What could be better on a hot day than 5kg of delicious watermelon? Grown in the lush area of the Northern Rivers, near Grafton NSW, and a bit bigger than normal. Whilst these are seedless they are grown from seeds. The seeds are produced by seed crossing – diploid with tetaploid lines of watermelon and this produces sterile triploid plants which are seedless of course. This hot weather is absolutely the best for creating sweeter flesh.
When using watermelon in cooking think only that it can be added to many things. Like: add to skewers (great with haloumi and feta), to salads, last topping for stir-fry, add to the plate with any meat or fish dish. It creates colour and that little flash of sweetness.
For some holidays are here so you’ll have a bit of time and if you have kids, or a kid at heart, then these recipes are fun to do.
Did you know that no Avocados ripen on trees? It’s actually the harvesting (picking) action that triggers the ripening process! The Hass avocadoes have a rough skin but a creamy texture. As the Hass ripens, its skin goes from green to a dark purple. Before cutting, make sure they have plenty of ‘give’ when pressed: an unripe avocado is pretty tasteless and they have difficulty ripening in winter.
There is no quicker way to ripen Avocados. A natural fruit requires a natural process. So, pop them into a paper bag with an apple or banana in the bag accelerates the process, as these fruits give off ethylene gas – a ripening agent and store at room temperature until ready to eat. This will usually take two to five days. Once ripened the ripe fruit can be refrigerated until eaten, however, not for more than two or three days.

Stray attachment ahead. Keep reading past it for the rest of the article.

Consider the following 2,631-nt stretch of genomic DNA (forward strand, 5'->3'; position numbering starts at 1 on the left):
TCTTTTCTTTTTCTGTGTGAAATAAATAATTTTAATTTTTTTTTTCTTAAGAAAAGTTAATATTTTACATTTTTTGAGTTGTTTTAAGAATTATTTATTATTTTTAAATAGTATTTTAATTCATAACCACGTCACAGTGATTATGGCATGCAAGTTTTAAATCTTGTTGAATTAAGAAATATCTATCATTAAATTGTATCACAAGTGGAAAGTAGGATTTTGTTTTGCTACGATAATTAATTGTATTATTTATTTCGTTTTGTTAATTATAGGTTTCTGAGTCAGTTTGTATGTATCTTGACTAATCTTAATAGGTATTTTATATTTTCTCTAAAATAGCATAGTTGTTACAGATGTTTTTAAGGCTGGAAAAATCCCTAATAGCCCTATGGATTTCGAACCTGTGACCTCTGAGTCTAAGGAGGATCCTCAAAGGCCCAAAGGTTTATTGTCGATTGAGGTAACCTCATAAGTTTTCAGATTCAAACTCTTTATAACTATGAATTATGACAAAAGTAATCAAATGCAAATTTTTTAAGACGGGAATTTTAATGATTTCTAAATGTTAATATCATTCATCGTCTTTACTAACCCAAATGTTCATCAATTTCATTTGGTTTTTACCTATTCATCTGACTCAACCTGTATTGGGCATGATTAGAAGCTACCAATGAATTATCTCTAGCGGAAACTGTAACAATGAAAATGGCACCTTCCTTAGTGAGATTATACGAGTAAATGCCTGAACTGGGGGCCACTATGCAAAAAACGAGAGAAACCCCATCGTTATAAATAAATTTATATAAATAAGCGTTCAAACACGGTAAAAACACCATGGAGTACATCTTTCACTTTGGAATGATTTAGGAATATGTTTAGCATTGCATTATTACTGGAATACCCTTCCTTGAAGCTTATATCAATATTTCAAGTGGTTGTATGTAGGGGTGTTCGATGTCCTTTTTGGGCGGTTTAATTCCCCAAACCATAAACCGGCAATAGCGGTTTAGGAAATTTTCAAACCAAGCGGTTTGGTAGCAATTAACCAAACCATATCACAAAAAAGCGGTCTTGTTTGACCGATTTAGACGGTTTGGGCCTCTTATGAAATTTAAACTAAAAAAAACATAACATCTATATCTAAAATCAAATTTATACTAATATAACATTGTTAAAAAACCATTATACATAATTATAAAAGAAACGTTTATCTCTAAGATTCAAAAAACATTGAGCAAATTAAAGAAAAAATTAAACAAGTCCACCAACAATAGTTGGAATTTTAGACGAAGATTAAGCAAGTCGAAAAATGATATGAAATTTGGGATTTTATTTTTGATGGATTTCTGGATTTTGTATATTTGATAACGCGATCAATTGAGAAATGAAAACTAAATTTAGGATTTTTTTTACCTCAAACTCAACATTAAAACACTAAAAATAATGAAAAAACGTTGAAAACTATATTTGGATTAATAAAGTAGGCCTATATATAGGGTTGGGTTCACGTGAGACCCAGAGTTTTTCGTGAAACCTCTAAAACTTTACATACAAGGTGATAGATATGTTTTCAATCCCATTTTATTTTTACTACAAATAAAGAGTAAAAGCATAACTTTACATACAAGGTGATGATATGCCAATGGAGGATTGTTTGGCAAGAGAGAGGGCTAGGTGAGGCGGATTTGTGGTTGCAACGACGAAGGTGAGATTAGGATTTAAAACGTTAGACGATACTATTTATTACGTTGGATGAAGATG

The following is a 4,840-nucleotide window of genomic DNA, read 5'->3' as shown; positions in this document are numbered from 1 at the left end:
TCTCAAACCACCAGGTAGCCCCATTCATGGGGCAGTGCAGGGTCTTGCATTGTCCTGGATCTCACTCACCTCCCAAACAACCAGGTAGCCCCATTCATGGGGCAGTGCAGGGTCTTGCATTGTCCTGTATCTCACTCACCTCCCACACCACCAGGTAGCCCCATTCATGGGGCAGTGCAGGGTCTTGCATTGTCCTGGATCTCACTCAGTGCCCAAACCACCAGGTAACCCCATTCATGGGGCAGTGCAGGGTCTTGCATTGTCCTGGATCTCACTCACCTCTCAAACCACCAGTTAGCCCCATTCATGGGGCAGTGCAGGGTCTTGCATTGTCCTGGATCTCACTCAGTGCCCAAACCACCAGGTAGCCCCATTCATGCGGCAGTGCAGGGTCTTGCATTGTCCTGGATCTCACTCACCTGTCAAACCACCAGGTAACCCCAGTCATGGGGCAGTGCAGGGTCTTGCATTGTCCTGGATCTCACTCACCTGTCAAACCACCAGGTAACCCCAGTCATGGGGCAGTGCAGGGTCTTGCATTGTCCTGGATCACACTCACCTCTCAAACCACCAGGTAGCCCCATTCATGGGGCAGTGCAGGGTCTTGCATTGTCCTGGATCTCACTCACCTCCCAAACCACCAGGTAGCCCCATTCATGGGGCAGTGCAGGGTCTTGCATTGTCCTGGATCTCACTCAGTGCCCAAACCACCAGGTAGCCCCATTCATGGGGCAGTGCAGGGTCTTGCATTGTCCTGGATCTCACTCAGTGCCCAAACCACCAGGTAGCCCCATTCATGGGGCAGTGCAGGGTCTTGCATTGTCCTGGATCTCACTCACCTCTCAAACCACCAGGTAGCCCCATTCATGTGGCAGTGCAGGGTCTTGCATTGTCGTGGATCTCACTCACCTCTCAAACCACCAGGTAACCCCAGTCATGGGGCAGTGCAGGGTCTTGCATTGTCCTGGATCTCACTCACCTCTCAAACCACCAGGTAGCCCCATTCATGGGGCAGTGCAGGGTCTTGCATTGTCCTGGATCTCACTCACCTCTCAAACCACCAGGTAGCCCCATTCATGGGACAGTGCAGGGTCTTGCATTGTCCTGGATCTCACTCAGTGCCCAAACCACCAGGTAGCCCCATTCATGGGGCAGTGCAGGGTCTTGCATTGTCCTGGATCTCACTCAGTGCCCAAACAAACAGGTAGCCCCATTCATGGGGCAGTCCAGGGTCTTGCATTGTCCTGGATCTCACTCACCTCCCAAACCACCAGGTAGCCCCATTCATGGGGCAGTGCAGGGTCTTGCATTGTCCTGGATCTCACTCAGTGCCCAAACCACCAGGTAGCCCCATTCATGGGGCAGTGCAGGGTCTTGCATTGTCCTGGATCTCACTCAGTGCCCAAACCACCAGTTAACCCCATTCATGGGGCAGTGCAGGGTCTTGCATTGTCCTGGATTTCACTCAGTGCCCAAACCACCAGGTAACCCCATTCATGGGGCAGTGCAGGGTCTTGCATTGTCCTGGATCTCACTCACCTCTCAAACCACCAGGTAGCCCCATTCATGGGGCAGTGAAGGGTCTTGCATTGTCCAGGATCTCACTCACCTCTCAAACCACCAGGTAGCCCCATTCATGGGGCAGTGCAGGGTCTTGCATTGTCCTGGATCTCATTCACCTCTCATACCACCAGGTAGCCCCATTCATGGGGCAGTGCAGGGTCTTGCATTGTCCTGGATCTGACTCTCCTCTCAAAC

TIP: If only using one half leave the stone in the unused half, this helps prevent it going brown. Use avocado as a cholesterol-free alternative to butter or margarine, or make a tasty Guacamole dip by mixing avocado with Spanish onion, tomato, garlic, chopped chilli, lime juice and salt & pepper.
A dash of Tabasco sauce (optional) or red chilli flakes
Garnish with diced tofu, bacon and chopped parsley
Peel, stone and mash the avocados, adding a little lemon juice to stop them from going brown.
Melt the butter in a large saucepan then stir in flour to make a paste. Add the chicken stock a little at a time and always stirring to keep the paste smooth. Add milk and stir then the avocado and season with salt, pepper and Tabasco. Do not boil as the avocado will taste bitter.
If you wish to cool slightly and finish with a hand mixer to make the soup smooth then serve with garnish.
Peel and quarter the potatoes, then wash them thoroughly. Place the potatoes in a large pot with enough cold, salted water to cover them. Meanwhile, prepare the avocados, making sure to remove any brown flesh. Scoop into a bowl and stir until smooth with lemon juice.
Place milk in the microwave until melted and warm. When potatoes are fork tender, mash them in a large bowl or a stand mixer, slowly adding the milk and butter spread mixture. When potatoes are mashed to your liking, gently fold in avocado mixture gently, or in a stand mixer - use the lowest setting. Keep warm and serve!
Melt the chocolate with the cinnamon and chili powder in a double boiler over hot water and set aside.
Puree the avocado and brown sugar in a food processor until smooth. With the machine running, pour in the chocolate mixture. Using a stand mixer or whisk, beat the egg whites until they form soft peaks. Fold the chocolate mixture into the egg whites.
Pour the mousse into 6 small serving bowls or wineglasses and refrigerate for at least 1 hour or, covered, overnight.